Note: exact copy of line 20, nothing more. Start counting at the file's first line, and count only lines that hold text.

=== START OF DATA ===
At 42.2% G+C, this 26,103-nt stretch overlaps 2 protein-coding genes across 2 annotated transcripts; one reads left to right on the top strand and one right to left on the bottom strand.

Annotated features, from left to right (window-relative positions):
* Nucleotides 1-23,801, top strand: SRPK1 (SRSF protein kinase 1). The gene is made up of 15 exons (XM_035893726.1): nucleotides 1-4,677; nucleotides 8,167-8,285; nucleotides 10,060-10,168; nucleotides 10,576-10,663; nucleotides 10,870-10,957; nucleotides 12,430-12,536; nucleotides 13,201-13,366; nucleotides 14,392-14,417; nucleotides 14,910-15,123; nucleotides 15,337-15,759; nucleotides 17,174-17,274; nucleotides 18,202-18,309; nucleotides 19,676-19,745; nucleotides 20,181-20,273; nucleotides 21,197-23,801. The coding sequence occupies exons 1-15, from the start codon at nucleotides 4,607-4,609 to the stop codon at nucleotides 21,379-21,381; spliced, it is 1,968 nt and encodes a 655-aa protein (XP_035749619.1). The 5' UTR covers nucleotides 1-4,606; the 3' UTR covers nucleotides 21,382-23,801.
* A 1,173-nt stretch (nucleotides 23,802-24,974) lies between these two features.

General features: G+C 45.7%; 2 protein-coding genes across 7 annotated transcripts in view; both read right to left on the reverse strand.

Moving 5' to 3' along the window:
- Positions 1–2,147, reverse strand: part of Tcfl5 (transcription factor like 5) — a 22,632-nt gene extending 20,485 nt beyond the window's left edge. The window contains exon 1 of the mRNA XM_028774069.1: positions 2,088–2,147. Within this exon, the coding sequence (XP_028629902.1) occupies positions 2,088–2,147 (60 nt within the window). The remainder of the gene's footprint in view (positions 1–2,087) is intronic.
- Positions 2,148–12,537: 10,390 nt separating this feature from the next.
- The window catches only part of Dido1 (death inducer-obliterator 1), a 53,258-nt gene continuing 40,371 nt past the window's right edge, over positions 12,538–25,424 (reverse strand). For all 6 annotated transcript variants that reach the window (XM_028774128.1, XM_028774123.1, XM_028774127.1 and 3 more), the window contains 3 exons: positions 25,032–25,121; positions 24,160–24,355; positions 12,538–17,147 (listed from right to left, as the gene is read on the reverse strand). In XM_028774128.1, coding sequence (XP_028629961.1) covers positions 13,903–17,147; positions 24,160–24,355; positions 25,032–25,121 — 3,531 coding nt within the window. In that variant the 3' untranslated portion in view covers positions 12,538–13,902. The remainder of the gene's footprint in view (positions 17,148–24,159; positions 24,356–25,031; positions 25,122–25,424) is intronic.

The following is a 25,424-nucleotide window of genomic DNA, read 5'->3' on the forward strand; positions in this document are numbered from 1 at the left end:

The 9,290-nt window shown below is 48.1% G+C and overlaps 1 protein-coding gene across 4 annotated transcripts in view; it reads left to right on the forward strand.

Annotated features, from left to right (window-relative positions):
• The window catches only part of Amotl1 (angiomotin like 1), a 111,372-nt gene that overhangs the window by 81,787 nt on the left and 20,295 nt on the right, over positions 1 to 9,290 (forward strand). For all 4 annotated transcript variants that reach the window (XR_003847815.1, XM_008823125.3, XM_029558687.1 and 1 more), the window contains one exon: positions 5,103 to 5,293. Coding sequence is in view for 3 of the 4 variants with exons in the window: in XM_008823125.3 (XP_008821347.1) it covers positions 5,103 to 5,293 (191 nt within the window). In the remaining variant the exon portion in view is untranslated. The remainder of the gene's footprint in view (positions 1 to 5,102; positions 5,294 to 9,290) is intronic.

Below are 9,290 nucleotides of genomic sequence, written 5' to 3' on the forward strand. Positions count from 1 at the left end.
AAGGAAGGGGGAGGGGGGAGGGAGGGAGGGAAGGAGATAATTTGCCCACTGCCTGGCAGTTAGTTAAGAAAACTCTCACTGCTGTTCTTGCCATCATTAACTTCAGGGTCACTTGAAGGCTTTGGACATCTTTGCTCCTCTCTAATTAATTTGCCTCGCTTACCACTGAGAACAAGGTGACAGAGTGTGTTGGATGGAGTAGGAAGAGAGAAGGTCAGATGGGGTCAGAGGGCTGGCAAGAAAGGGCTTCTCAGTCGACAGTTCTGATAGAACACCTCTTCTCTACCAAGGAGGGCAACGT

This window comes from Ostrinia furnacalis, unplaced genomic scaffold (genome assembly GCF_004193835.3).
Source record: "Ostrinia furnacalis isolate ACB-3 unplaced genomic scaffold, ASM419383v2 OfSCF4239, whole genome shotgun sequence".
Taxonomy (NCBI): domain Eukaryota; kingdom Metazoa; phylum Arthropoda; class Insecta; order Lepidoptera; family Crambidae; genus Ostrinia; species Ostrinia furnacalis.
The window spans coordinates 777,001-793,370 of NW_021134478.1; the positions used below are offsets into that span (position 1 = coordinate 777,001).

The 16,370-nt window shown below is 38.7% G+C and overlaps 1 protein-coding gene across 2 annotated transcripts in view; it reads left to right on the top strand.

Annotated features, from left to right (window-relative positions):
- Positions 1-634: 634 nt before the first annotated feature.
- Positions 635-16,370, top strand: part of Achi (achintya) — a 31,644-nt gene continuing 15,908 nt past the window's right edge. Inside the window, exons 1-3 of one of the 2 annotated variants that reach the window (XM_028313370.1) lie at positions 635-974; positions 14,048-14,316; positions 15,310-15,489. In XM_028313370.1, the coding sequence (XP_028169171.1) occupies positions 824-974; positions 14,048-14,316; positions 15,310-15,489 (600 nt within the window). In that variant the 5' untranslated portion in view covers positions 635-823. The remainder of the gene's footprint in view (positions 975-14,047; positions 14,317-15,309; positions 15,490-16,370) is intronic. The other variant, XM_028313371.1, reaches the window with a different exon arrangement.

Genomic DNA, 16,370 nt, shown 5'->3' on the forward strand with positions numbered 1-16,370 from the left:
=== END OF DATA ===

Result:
The 16,370-nt window shown below is 38.7% G+C and overlaps 1 protein-coding gene across 2 annotated transcripts in view; it reads left to right on the top strand.